Does More War = Less Crime?

I was reading Peter Jennings’ *The Century for Young People * and was really struck by how violent it was. It made me wonder if people who idealize the past as “peaceful” have considered that perhaps we were simply channeling our violent tendencies. Is the crime rate lower while we’re at war? Do people with violent natures find their way into the army?

For those of us who believe that war is a crime, the answer is probably no.

Was that strictly necessary?

Yes, when your youth are off getting disciplined and working out their angers at other youth in war, it generally makes for less crime at home – after all, what group is statistically the most likely to commit crimes?

Serious ccrime dropped through the Clinton admin. Thank god that time of peace and prosperity is over.

LOL. Murdering and dying. This is a brilliant solution.

Soldiers don’t commit crimes? So why are there military police?

Let me elaborate. My response was not intended to be sarcastic, but to express disagreement with the premise of this thread. That premise is that certain people have innate violent tendencies that they must release somehow, either through war or through crime.

I disagree. I think that violent tendencies are learned, not innate. I think that a society which teaches violence at the personal level will generally support violence at the international level, and vice versa. Hence the United States and Britain, which are highly militaristic, have higher crime rates than pacifist countries such as Canada and New Zealand.

You read Freakonomics. Don’t be such a brat.

We hardly invented violence, though - the Islamic/Christian thing predates both countries by quite a few centuries. Right now you take most of Africa, parts of South America, and of course the Middle East; shit, American street crime barely keeps pace.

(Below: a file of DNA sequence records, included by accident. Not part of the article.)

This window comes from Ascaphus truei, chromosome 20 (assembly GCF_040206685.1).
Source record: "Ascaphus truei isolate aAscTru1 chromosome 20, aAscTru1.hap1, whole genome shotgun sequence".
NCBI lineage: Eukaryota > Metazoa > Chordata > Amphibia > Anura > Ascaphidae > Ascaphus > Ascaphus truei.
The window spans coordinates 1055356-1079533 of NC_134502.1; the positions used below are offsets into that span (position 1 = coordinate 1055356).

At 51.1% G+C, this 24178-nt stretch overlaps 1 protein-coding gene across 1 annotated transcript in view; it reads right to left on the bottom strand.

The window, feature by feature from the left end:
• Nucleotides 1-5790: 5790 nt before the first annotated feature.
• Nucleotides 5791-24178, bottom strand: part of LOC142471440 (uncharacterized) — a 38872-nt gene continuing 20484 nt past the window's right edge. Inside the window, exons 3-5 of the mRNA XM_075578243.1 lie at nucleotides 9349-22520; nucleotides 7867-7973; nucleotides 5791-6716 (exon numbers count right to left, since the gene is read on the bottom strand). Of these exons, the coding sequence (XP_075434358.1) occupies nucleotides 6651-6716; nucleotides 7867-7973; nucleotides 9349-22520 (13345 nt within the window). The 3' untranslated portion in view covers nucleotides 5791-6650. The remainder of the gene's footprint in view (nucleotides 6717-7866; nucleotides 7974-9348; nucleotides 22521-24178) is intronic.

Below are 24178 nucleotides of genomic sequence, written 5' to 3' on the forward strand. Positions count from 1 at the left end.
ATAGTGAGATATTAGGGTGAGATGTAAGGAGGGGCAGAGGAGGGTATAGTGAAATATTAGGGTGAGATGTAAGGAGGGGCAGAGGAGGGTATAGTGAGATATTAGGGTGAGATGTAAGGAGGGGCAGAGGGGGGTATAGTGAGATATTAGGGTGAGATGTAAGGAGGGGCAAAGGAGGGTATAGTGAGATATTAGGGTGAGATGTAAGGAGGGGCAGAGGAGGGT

I’m not saying “certain” people, it seems like just about ALL people are fairly violent. Once the population reaches a certain density within a region, all Hell breaks loose.

And it’s not necessarily the youth who’re the problem - Jennings’ book talks about the Grandmas in London taking up arms (now I’ve forgotten the specific anecdote & the book’s back at the library).

It does seem, though, like cooler climates promote cooler tempers, perhaps because they’re too busy trying not to freeze their asses off. Maybe they stay inside more?

Actually, back in the late 80’s a rather large study on violent crime noted that violent crime goes up when a nation is at war. This study also showed how societies that have the death penalty have higher crime rates, that crimes goes up a little after an execution, that crime drops when that society bans the death penalty.

Basically what the society decides to do as a group, the individual members do as well. If the group uses violence to settle disputes, then individual members of that society tend to do that.

I sort of agree with this. although I think people do have some innate violent tendencies. It’s just that those tendencies can be reinforced, or discouraged. They can be channeled into destructive or constructive channels.

If I give in to my violent tendencies today, I will be more likely, not less likely, to be violent tomorrow. Violent urges aren’t something you get out of your system by yielding to them.

And I’m wondering who the people are who “idealize the past as peaceful,” anyway.